Here’s my theory: God saw a kid who thought he was invincible and maybe untouchable. Could an accident be prevented from above? Yeah, sure. But a lesson had to be learned. Maybe that was the only way Joey could get back on the right path.

Something special already has happened. We have noticed a softening, a sense of perspective, a realization that he got a second chance. He has spoken about helping people. He has spoken about helping his peers make better decisions.

These might be small things, but I see a glimmer of insight, empathy and gratitude that was not there before. I see a different path. I see hope. This has been about so much more than healing Joey’s body.

I see a potentially extraordinary life.

That’s the long-term view. In the short term, of course, it’s a grind, a daily battle and a test of character. Joey has largely led the parade, teaching us all how to be brave.

Joey got off to a great start at Alonso, successfully navigating that large, new freshman world, earning a spot on the varsity baseball team and earning a 4.2 grade-point average. He badly wants a return to all of that.

Doctors were incredibly encouraging about Joey’s early rehabilitation, predicting he can accomplish just about anything, including an independent life. Spinal cord injuries remain a mystery. Huge odds have been beaten before. We’re not closing the door on anything.

It seems especially cruel that a five-minute decision can so drastically change a life (or lives), but that’s the reality. What happened can’t be changed. We can only control the reaction and adjustment to what lies ahead.

It’s a long time in coming, but our homecoming will be very sweet. We will return to the love of family and friends, a love we feel every day from afar.

For that, there’s so much we can say. For now, only one thing seems to fit:

Thank you!

By Joey Johnston

Joey Johnston, Sr., has been a longtime writer for WOW and resident of The Shires.

How to Contribute to Joey’s Recovery

Many members of the Westchase community and beyond have asked how they can help Joey's family in their time of need. In response, a GoFundMe page was set up by WOW staff to benefit the Johnstons. All donations, after GoFundMe's roughly three percent collection fee, will go directly to the family, allowing them to care for Joey. To donate, visit http://www.gofundme.com/joey-johnston039s-recovery (WOW .staff thanks everyone who has already generously donated.)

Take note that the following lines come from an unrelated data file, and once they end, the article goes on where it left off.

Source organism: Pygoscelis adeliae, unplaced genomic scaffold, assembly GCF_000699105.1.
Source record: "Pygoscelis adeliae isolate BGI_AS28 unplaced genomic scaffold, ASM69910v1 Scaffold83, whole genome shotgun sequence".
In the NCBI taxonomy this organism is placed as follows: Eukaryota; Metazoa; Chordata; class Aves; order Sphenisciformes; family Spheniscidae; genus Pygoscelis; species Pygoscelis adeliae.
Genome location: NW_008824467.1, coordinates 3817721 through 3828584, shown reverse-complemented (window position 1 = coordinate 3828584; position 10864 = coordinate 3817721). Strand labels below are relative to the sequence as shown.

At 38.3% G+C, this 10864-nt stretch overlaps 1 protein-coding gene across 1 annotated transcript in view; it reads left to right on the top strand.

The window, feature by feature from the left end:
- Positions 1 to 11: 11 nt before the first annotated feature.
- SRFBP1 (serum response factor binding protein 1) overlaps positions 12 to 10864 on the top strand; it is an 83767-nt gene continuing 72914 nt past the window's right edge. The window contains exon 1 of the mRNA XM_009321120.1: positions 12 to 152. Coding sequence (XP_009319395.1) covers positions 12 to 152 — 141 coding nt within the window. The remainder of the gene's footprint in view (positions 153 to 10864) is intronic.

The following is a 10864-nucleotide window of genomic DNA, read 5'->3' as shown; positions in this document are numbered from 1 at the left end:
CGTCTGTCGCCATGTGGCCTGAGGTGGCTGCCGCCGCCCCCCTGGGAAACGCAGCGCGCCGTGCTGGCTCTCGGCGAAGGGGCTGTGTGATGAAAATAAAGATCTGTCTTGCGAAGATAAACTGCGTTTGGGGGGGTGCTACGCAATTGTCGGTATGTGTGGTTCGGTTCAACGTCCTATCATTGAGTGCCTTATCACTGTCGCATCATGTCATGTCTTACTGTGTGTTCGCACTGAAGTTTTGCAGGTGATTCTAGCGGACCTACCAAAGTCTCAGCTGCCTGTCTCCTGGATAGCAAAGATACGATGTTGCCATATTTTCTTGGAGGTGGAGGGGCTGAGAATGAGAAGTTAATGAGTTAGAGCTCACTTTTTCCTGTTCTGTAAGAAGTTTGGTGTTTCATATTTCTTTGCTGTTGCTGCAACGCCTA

Those who would like to make a private donation can send that directly to Joey’s aunt, Joanne Westmoreland, at 10411 Brentford Dr., Tampa, FL 33626. Joanne will personally deliver all gifts and monetary donations to the family. Checks should be made payable to Joey Johnston. Because the family is currently living in a hotel in Atlanta while Joey undergoes treatment at the renowned Shepherd Center, donations of Visa gift cards, or cards to stores like Publix and Target, would also be appreciated.

Another great way to show support is by purchasing a #gameon4Joey T-shirt ($10) and a "Prayers for Joey" silicone bracelet ($5). These items will be available for order for two weeks only, Sept. 1-15. Orders can be place at https://prayersforjoey2018.itemorder.com/ with 100 percent of the proceeds donated to Joey Johnston's recovery fund. Please note that once the two-week ordering window closes, all items will be produced and shipped. Orders are expected to deliver by the end of September. Silicone bracelets are also available for purchase locally at Belanova Salon.

If you are not doing so already, be sure to follow Joey’s progress on the Facebook page, Prayers for Joey.

By Karen Ring